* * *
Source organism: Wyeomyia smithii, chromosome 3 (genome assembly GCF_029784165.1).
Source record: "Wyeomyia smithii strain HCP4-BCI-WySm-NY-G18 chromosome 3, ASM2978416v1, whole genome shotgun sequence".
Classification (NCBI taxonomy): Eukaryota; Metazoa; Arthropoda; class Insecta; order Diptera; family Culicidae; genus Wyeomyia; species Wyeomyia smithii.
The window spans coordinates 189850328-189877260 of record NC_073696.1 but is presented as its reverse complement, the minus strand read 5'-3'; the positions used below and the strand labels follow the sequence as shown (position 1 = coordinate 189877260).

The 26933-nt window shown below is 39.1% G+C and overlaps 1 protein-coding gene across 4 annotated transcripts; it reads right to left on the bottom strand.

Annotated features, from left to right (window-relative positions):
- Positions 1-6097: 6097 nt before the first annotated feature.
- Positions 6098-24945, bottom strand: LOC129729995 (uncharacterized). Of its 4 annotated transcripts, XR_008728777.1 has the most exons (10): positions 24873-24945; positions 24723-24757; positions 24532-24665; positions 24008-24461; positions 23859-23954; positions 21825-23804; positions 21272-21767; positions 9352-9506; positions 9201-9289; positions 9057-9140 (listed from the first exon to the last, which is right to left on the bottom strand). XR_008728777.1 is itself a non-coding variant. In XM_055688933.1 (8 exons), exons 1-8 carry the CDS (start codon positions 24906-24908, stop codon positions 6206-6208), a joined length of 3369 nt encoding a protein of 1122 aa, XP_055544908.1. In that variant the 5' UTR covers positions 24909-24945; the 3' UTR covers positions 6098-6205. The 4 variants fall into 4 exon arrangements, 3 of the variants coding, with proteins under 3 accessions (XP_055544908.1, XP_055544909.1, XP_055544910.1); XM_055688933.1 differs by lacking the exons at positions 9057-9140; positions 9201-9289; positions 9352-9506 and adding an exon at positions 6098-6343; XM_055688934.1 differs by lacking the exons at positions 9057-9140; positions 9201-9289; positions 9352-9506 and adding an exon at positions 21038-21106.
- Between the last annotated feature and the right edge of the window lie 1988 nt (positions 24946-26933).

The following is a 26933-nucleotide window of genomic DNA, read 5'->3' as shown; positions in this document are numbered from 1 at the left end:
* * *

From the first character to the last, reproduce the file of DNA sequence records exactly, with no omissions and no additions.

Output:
Source organism: Wyeomyia smithii, chromosome 3 (genome assembly GCF_029784165.1).
Source record: "Wyeomyia smithii strain HCP4-BCI-WySm-NY-G18 chromosome 3, ASM2978416v1, whole genome shotgun sequence".
Classification (NCBI taxonomy): Eukaryota; Metazoa; Arthropoda; class Insecta; order Diptera; family Culicidae; genus Wyeomyia; species Wyeomyia smithii.
The window spans coordinates 189850328-189877260 of record NC_073696.1 but is presented as its reverse complement, the minus strand read 5'-3'; the positions used below and the strand labels follow the sequence as shown (position 1 = coordinate 189877260).

The 26933-nt window shown below is 39.1% G+C and overlaps 1 protein-coding gene across 4 annotated transcripts; it reads right to left on the bottom strand.

Annotated features, from left to right (window-relative positions):
- Positions 1-6097: 6097 nt before the first annotated feature.
- Positions 6098-24945, bottom strand: LOC129729995 (uncharacterized). Of its 4 annotated transcripts, XR_008728777.1 has the most exons (10): positions 24873-24945; positions 24723-24757; positions 24532-24665; positions 24008-24461; positions 23859-23954; positions 21825-23804; positions 21272-21767; positions 9352-9506; positions 9201-9289; positions 9057-9140 (listed from the first exon to the last, which is right to left on the bottom strand). XR_008728777.1 is itself a non-coding variant. In XM_055688933.1 (8 exons), exons 1-8 carry the CDS (start codon positions 24906-24908, stop codon positions 6206-6208), a joined length of 3369 nt encoding a protein of 1122 aa, XP_055544908.1. In that variant the 5' UTR covers positions 24909-24945; the 3' UTR covers positions 6098-6205. The 4 variants fall into 4 exon arrangements, 3 of the variants coding, with proteins under 3 accessions (XP_055544908.1, XP_055544909.1, XP_055544910.1); XM_055688933.1 differs by lacking the exons at positions 9057-9140; positions 9201-9289; positions 9352-9506 and adding an exon at positions 6098-6343; XM_055688934.1 differs by lacking the exons at positions 9057-9140; positions 9201-9289; positions 9352-9506 and adding an exon at positions 21038-21106.
- Between the last annotated feature and the right edge of the window lie 1988 nt (positions 24946-26933).

The following is a 26933-nucleotide window of genomic DNA, read 5'->3' as shown; positions in this document are numbered from 1 at the left end: